Parents report that their children find instructions difficult to understand and need to be told things more than once:
“[she] finds it harder to grasp new things and requires several explanations” (Parent 10)
The children described that they were often distracted and their “minds wandered” or they “lost track” of instructions and information given to them. They reported difficulties with getting started with a task or mentally preparing to listen.
“School work is a struggle (sometimes) because I can’t concentrate on the subject properly or get easily distracted” (Child 15)
Parents, teachers and children described problems with sustained attention. Essentially this was about the children being able to maintain their mental stamina and successfully complete tasks over time. Twenty-four of the respondents reported that time was a factor in the span of concentration and that the children could not maintain concentration for long:
“[He] finds it hard to concentrate on anything for more than 10–15 minutes” (Parent 2)
In particular, it was noted that their concentration span was shorter than before the illness, they lacked mental stamina and quickly lost interest in any task requiring even limited concentration:
“She finds it difficult to concentrate on homework that requires her to spend a longer period of time to complete” (Parent 10)
Also described were difficulties with processing information, such as reading and writing:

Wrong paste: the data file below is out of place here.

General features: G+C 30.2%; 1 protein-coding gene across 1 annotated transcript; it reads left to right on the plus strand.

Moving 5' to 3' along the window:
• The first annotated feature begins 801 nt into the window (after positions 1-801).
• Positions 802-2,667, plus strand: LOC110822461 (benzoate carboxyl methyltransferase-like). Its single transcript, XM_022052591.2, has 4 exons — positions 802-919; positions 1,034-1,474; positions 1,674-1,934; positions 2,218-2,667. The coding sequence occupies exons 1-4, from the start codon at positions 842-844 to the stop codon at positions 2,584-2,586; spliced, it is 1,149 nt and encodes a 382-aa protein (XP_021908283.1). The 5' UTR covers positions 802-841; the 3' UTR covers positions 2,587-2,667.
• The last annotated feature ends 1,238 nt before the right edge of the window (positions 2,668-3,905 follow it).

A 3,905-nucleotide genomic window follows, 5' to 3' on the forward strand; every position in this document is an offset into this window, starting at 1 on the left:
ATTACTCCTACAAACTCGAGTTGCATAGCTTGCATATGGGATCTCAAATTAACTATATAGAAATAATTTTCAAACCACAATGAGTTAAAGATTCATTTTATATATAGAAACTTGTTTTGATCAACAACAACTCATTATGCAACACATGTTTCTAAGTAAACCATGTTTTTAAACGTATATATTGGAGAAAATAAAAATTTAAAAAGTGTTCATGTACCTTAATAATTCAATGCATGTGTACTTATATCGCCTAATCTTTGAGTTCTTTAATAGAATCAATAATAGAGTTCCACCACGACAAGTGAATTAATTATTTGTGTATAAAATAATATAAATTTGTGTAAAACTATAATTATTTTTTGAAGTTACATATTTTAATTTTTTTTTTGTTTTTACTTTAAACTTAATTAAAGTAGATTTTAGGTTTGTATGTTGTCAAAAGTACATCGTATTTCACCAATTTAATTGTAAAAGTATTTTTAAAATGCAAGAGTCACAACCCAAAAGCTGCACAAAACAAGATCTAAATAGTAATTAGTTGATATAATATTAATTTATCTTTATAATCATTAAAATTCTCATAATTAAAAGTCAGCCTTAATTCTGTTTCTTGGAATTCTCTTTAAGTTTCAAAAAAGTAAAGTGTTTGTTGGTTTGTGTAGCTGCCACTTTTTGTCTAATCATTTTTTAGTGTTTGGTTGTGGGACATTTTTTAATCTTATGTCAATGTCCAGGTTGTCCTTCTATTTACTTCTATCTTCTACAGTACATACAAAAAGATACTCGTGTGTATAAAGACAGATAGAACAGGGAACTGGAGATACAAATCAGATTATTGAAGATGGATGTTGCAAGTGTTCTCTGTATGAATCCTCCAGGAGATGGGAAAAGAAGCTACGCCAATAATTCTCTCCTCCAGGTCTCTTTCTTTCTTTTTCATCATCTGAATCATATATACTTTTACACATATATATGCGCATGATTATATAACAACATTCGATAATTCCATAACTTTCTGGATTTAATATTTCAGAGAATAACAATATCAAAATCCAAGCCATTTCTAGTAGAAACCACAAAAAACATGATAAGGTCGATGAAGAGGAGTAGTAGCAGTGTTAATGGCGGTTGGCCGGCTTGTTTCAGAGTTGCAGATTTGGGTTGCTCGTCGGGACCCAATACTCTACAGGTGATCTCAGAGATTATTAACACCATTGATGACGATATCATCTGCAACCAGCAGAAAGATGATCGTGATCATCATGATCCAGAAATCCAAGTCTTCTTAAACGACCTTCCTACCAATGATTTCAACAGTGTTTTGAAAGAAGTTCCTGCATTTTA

“Difficult tasks for example tests, both written or audio” (Parent 5)
“I find reading quite hard now, I was a former book worm!” (Child 15)
Parents, teachers and children described problems with recall; the difficulty the children have with remembering specific information such as things they may have learnt, or where they might have put something. Child 6, for example, pointed out that she often forgets where she has put her belongings:
“[I forget] where I’ve put stuff—eg, shoes, handbag etc” (Child 6)
In addition respondents also made the point that the children often find it difficult to retrieve information and then relay it to other people:
“[I forget] what I am going to say, just as I start to say it” (Child 20)
Recalling information seems to be part of a cyclical process. The children describe experiencing problems laying down memories because they cannot concentrate on the input: